I know many hearts are broken over the loss of Laguna College of Art + Design student Nina Fitzpatrick, a pedestrian who died after being hit by a car in a crosswalk. But sympathy, while heartfelt, is little consolation for her friends and family.
I wish tragedy was not a prerequisite for learning how precious and fragile life is, but it seems we have a difficult time with this lesson.
If we as a community had learned this lesson, then a bridge might have been built for the student body. Or perhaps, short of a bridge, a proper street light might have been installed. Short of a proper street light, maybe a little extra signage would have helped, something indicating to drivers that they are entering a school zone, that students are crossing the street night and day.
But instead we installed this idiotic contraption, a crosswalk with flashing lights on the asphalt, which appears to confuse even well-intended drivers. We do not need to see the statistics to know that this contraption has never worked.
It doesn't prevent accidents. It doesn't prevent students from getting run over. It doesn't even facilitate a smooth flow of traffic. Rear-end collisions at this location are commonplace. Near misses, whether between cars or between cars and pedestrians, are accruing.
The pathetic truth of this matter is quite simple — the loss of life at this location was an expected outcome. Laguna Canyon Road is a nothing short of an engineering failure, and this tragedy is only another example of how poorly this road serves its users.
Unless we take responsibility and action, this horrific outcome will be repeated.
Unite to make road safer
Our family is devastated by the tragic death of Laguna College of Art + Design student Nina Fitzpatrick. Our prayers are with her family and the LCAD community coping with this tremendous loss.
Our son, a classmate, witnesses crashes often and continues to face personal hazard in getting to his classes. On our occasional visits to the community, we have found Laguna Canyon Road hazardous to drive and downright frightening as pedestrians.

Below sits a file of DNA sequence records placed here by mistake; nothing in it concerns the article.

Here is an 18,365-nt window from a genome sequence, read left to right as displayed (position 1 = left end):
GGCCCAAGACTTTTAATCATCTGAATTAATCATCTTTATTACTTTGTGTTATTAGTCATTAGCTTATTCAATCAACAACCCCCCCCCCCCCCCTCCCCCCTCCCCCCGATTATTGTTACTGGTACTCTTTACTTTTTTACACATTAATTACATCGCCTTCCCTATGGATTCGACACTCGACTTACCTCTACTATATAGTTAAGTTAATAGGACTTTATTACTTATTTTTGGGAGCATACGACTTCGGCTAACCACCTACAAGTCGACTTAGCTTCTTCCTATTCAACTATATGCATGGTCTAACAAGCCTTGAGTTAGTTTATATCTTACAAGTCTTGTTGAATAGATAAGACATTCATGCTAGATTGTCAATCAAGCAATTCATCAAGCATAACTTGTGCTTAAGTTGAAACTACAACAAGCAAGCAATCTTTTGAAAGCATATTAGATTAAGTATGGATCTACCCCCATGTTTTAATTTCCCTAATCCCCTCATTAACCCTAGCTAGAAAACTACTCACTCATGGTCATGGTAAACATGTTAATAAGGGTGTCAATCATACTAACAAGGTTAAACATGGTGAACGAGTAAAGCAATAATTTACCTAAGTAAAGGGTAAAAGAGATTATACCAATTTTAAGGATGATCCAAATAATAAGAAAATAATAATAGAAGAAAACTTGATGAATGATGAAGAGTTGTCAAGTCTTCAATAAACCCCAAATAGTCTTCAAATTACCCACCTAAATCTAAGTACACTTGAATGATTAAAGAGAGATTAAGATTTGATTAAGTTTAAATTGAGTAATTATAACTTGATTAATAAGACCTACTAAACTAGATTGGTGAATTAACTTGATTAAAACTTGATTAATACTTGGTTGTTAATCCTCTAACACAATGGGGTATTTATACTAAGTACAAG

In our city, we live near a university campus located on a state-governed roadway within city limits. Cars traveled too fast along this road and, for many years, we witnessed countless accidents. Our neighborhood council pleaded with state traffic engineers and elected officials to reduce car speed and improve safety.
Time after time, state and local officials patiently presented their traffic studies and smoothly articulated reasons for doing nothing.
Eventually, a well-liked member of our community was senselessly killed by a car traveling too fast on this roadway after a football game. The same traffic engineers and elected officials amazingly found ways to work together to get things done.
I am happy to report that it has made a huge difference in the quality of life around campus. Car speed is reduced at least 15 mph, and the safety enhancements installed make it safer for pedestrians and bicyclists to navigate the road. The solutions were easy once everyone decided to solve the problem.
We ask that your regional traffic engineers and elected officials work together, right now, to solve the problems: cars traveling too fast and lack of safety enhancements for pedestrians and bicyclists. The technology is easy. The difficulty is deciding to work together to overcome the hurdle of inertia.